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Blog: Food Entrepreneurship is a Recipe for Understanding

Monday, May 14, 2018

 

 

Note: The following was originally published on NextBillion.net, which is managed by WDI.

 

By Kristin Babbie Kelterborn and Amy Gillett

An entrepreneur in São Paulo seeks to refine palates by introducing unfamiliar Syrian dishes to the city and showing the uniqueness of his country’s cuisine – differentiating it from common and broadly labeled “Middle Eastern” food. In Toronto, a restaurant offers traditional Syrian dishes with a contemporary twist, such as manaeesh flatbread topped with avocado. In Washington, D.C., a chef from Damascus serves up his family recipes through a food delivery business for emerging immigrant chefs. These are just a handful out of thousands of stories of Syrian refugees starting food businesses in host countries and shaping those host communities’ perceptions of their culture through food.

In Istanbul, Mohamad Bakkar, a Syrian refugee and now food entrepreneur, produces his own special Syrian cheeses and yogurt. About three and a half years ago, Bakkar fled the civil war in Syria, where he was an electrical engineer. As a refugee in a new place, life was not easy. To improve his family’s situation, Bakkar opened his own food business in Istanbul. A year and a half since its founding, the business is growing and now has four employees. “It is the best way for a refugee who lives in Istanbul to earn money,” said Bakkar.

Syrians began fleeing their country against the backdrop of the Arab Spring, which first ignited in Tunisia and then spread throughout the Middle East and North Africa. Syria’s Arab Spring began in 2011, eventually leading to a catastrophic civil war and the proliferation of the Islamic State in the country. As of February 2016, 470,000 Syrians had lost their lives in the conflict and more than 6 million were internally displaced.

Turkey hosts more than half of all Syrian refugees, with some 3.5 million registered Syrian refugees in Turkey. Under Turkey’s Temporary Protection Regulation, Syrian refugees are eligible for free access to basic services such as healthcare and education. In the beginning of the Syrian refugee crisis, Turkey had planned to host the refugees in the short term only, not expecting the conflict in Syria to remain unresolved for years. The unprecedented magnitude of refugees and unanticipated length of their stay has presented widespread challenges to Turkey, from education to health to economic opportunities.

One of the greatest challenges for Syrian refugees is securing a job. Syrian refugees tend to work in the informal sector, so their jobs are not considered legal and do not come with social security benefits. Further, these jobs pay poorly and have substandard work environments.

The example of Bakkar highlights how entrepreneurship is a key pathway for Syrian refugees to create a sustained livelihood, generate jobs and contribute to the Turkish economy.

“Turkey is very encouraging of foreign investment and the laws for starting a business as a foreigner are very easy compared to the procedures for obtaining a work permit through an employer,” said Rami Sharrack, deputy executive director of the Syrian Economic Forum (SEF) based in Gaziantep. Starting a business in Turkey can be an attractive option for Syrian refugees, especially compared to the likely alternative — working in the informal sector.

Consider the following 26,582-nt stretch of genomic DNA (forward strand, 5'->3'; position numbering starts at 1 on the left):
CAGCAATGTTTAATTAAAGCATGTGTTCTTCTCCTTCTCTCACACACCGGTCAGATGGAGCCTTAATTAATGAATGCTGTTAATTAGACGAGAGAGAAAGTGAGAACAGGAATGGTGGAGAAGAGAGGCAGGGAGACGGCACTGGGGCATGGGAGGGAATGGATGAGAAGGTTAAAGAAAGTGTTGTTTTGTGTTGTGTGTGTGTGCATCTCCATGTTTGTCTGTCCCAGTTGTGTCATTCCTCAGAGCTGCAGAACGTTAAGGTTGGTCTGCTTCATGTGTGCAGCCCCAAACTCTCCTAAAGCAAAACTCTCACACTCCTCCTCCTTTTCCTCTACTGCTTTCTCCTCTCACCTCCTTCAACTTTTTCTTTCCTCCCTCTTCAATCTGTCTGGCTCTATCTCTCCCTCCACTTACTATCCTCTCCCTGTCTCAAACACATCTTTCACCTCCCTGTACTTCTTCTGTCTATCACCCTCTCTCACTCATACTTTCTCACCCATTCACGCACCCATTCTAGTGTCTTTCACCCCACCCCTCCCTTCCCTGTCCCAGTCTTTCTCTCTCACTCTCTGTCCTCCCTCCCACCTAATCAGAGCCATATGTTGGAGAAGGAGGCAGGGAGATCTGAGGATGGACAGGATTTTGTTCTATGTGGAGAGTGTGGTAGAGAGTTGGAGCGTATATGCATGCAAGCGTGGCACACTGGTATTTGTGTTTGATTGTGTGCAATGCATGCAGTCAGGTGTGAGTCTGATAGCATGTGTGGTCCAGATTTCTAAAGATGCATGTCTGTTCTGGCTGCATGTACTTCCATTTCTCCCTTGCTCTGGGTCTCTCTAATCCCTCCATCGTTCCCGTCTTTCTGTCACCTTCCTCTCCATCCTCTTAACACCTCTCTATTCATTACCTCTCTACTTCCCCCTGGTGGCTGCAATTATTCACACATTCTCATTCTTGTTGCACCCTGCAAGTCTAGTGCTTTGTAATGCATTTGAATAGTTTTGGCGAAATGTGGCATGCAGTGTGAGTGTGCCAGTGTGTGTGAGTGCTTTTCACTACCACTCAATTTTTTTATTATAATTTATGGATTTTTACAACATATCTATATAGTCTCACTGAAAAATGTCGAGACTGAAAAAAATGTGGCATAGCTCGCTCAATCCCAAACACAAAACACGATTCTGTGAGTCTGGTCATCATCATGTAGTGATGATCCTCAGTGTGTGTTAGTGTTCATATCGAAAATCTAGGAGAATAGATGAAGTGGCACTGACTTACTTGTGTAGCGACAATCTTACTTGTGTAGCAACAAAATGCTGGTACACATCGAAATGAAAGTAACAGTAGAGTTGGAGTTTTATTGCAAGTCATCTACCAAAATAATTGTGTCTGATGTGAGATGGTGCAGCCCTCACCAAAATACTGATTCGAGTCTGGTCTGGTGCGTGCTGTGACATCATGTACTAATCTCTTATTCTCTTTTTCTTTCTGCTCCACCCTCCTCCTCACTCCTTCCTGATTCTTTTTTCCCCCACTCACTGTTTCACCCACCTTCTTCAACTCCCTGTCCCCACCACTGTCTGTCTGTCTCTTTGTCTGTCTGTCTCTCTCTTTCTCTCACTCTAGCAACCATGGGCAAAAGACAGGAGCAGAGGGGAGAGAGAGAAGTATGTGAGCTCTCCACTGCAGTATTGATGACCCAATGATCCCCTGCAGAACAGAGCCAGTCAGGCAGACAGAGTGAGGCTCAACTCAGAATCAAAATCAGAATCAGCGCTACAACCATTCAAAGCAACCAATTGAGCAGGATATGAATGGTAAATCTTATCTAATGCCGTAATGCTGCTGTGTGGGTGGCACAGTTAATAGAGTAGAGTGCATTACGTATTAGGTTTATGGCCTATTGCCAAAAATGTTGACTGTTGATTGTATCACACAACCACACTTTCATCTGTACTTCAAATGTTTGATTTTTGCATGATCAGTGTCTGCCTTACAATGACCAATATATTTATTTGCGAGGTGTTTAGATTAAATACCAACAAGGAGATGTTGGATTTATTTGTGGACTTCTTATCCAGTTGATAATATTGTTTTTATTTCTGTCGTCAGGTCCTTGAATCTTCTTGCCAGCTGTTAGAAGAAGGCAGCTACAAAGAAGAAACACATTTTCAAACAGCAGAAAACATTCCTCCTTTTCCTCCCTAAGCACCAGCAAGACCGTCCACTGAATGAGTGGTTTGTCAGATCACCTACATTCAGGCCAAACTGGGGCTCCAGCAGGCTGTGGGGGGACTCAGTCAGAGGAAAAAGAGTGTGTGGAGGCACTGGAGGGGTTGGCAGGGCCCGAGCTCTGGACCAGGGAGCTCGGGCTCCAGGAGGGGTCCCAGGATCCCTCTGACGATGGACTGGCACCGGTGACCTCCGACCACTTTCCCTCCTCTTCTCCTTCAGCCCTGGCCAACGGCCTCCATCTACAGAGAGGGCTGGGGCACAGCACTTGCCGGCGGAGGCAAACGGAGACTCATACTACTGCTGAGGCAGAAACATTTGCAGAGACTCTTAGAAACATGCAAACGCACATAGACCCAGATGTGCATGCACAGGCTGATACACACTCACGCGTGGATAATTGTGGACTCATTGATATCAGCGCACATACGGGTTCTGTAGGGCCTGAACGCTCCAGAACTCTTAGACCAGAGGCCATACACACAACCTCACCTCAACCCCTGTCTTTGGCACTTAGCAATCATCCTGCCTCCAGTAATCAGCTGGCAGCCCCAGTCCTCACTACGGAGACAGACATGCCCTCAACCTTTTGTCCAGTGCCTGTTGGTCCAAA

Despite the relative ease of establishing a business in Turkey, building a business is difficult anywhere, and Syrians in Turkey have the added challenge of doing so in a new country. For example, Bakkar did not know about the legal requirements for establishing a business in Turkey, nor did he speak Turkish. Like many refugee communities, Syrian entrepreneurs in Turkey experience a significant language barrier and unfamiliar regulations, and have trouble gaining access to finance and markets, according to a recent study by Building Markets and SEF. The study found that while 71 percent of surveyed Syrian entrepreneurs in Turkey were interested in receiving business support such as training and mentoring, very few received such services.

Enter the LIFE project. In 2017, the Washington, D.C. based non-profit Center for International Private Enterprise (CIPE) contacted the William Davidson Institute’s Education Initiative and its Entrepreneurship Development Center about partnering on the project. (Note: WDI is the parent organization of NextBillion). WDI agreed to join a consortium of U.S. and Turkey-based partners to launch Livelihoods Innovation through Food Entrepreneurship (LIFE). The U.S. State Department-funded project establishes two incubators, or Food Enterprise Centers, to support refugees and the Turkish host community in building businesses in the food sector.

The food sector is attractive for small and medium investments because the demand for Syrian food, such as Syrian bread, is very high among the Syrian community in Turkey,” Sharrack said.